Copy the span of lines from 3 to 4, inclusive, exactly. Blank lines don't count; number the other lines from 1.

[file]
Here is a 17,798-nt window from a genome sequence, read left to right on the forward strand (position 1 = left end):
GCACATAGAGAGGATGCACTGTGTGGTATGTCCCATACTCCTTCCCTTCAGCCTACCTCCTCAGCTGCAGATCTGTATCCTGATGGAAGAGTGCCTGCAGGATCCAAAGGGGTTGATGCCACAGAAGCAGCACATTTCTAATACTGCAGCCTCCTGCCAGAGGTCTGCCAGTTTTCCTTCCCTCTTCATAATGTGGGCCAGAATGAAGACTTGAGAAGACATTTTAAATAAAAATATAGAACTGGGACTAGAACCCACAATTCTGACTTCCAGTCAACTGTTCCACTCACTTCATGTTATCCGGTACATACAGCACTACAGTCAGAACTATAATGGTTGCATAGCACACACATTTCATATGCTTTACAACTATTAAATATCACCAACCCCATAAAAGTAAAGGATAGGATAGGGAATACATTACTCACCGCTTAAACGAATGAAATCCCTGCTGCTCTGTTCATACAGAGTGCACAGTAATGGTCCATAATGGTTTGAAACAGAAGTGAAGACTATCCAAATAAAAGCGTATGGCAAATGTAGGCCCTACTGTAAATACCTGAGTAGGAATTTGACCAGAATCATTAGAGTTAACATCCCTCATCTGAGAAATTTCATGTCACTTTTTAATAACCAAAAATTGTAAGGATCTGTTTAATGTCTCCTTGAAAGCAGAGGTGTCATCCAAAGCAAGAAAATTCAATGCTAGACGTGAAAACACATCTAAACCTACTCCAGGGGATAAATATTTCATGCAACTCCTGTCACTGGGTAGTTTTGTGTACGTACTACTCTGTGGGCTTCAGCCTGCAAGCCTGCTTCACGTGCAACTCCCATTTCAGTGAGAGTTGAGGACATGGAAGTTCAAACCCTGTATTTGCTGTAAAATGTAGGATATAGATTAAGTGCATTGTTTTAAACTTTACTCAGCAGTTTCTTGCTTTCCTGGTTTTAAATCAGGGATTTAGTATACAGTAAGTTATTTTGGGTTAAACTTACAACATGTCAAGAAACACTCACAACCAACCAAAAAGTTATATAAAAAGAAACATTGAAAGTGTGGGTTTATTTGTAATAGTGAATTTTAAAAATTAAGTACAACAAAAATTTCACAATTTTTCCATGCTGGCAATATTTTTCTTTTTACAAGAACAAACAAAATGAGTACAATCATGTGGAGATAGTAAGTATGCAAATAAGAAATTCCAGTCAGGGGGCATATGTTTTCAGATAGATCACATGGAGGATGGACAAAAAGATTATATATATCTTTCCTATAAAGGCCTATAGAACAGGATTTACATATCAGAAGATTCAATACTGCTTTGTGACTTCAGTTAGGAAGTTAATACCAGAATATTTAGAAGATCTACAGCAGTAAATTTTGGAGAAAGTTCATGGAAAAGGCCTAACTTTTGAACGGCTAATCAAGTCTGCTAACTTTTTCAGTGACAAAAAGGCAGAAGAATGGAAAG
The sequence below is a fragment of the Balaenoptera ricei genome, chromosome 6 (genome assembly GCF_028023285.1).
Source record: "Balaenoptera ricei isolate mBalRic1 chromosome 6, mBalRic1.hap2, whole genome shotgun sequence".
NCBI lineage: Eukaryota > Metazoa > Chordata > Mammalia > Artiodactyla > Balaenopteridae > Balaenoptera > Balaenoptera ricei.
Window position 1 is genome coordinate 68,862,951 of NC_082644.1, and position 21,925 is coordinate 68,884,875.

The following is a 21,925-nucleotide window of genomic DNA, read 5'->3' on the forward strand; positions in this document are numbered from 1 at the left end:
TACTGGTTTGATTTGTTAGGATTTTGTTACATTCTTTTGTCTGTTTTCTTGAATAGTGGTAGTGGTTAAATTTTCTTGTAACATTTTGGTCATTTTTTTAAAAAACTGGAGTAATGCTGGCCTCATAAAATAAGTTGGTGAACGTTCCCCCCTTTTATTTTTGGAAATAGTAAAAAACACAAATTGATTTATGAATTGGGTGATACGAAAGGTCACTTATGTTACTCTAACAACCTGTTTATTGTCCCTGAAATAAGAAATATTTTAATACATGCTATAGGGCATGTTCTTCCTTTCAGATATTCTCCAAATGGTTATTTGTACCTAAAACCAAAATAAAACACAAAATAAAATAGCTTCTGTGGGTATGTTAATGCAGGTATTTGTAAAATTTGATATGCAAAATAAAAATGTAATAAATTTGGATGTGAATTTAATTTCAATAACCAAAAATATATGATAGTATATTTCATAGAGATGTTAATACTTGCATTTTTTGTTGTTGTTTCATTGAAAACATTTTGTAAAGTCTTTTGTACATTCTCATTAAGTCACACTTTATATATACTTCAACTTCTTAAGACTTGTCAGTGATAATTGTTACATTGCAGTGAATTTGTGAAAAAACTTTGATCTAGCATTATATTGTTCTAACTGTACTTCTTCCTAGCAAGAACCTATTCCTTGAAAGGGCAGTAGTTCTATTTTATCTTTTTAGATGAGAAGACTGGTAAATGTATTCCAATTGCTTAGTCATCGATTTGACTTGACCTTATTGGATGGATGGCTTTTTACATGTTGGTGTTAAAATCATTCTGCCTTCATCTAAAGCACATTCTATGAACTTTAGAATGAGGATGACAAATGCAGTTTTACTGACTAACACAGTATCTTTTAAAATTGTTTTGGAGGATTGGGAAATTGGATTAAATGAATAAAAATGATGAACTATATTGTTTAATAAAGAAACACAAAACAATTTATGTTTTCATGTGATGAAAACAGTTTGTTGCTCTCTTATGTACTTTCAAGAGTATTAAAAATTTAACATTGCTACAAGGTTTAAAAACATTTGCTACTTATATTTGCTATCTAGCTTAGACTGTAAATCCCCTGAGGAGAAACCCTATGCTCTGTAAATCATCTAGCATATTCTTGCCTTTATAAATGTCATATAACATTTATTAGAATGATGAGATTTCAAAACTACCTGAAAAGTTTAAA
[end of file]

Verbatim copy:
The sequence below is a fragment of the Balaenoptera ricei genome, chromosome 6 (genome assembly GCF_028023285.1).
Source record: "Balaenoptera ricei isolate mBalRic1 chromosome 6, mBalRic1.hap2, whole genome shotgun sequence".